Ivory Towers: And they call it guppy love . . .

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The Independent Culture
GIVEN the choice, would a male guppy fish prefer a good meal or a female guppy? This important question is answered in a paper entitled 'The trade-off between foraging and courting in male guppies' by Mark V Abrahams (Animal Behaviour, April 1993, vol 45, pp 673-81).

'Many animal species,' he explains, 'must simultaneously choose between foraging and opportunities to reproduce,' and a sensible animal needs a proper strategy. 'For an animal to maximise its fitness, it can neither exclusively feed nor exclusively pursue opportunities to reproduce. Some compromise between these activities must exist.' This may explain why humans tend to go to dinner on dates.

For the guppy, the decision can be crucial: 'An energetically stressed male guppy may substantially increase its risk of starvation if it attempts to court a female.'

So the researcher put groups of male guppies into a tank with a female at one end and some food (onion fly eggs) at the other to see which way they swam. The females had been isolated from male company for four weeks and were presented to the males in glass jars covered by fine wire mesh, 'providing both visual and chemical contact between the males and the female'.

The result of the experiments was unequivocal: 'Male guppies always fed prior to courting the female.' And it wasn't just a question of waiting for their mating urges to assert themselves, because dropping food into the tank more slowly caused the guppies to spend longer feeding.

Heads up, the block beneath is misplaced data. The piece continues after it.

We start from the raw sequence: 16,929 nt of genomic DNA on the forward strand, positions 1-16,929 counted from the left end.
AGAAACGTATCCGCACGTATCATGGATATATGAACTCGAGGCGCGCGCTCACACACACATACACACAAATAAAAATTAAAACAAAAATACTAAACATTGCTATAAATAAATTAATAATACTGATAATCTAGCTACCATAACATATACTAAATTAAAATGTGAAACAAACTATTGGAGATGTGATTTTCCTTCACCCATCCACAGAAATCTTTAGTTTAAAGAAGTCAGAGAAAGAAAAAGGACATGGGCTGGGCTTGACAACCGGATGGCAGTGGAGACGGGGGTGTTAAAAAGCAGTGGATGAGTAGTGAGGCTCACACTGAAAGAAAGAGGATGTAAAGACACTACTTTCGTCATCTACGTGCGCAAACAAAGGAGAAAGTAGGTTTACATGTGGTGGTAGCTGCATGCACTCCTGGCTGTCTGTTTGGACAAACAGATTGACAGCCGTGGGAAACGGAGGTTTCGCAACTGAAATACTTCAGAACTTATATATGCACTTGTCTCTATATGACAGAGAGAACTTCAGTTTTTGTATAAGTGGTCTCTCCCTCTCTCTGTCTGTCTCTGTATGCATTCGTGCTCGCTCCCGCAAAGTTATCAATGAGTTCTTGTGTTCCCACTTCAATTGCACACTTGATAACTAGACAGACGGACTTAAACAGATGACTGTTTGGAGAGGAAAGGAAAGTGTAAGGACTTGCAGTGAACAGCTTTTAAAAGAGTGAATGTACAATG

They did not even reduce their feeding time when offered larger females, though as usual the bigger female guppies were courted by more males post-prandially. Only the biggest females of all did not conform to this pattern, but received the same courtship as wild women guppies one- eighth of their size.

Females, incidentally, are generally bigger than males, and the largest females produce the most offspring. Anyone interested in this aspect of guppydom should consult F J Hester's 1964 paper 'Effects of food supply on fecundity in the female guppy, Lobistes reticulatus (Peters)' J Fish Res Bd Can vol 21, pp 757-764.

The more recent paper concludes that 'male guppies make state-dependent decisions, choosing first to ensure they have sufficient energy reserves before investing time and energy in courtship'. It also points out that guppies are highly promiscuous, that males do not provide parental care and that 'very large females within a population may be senile'.

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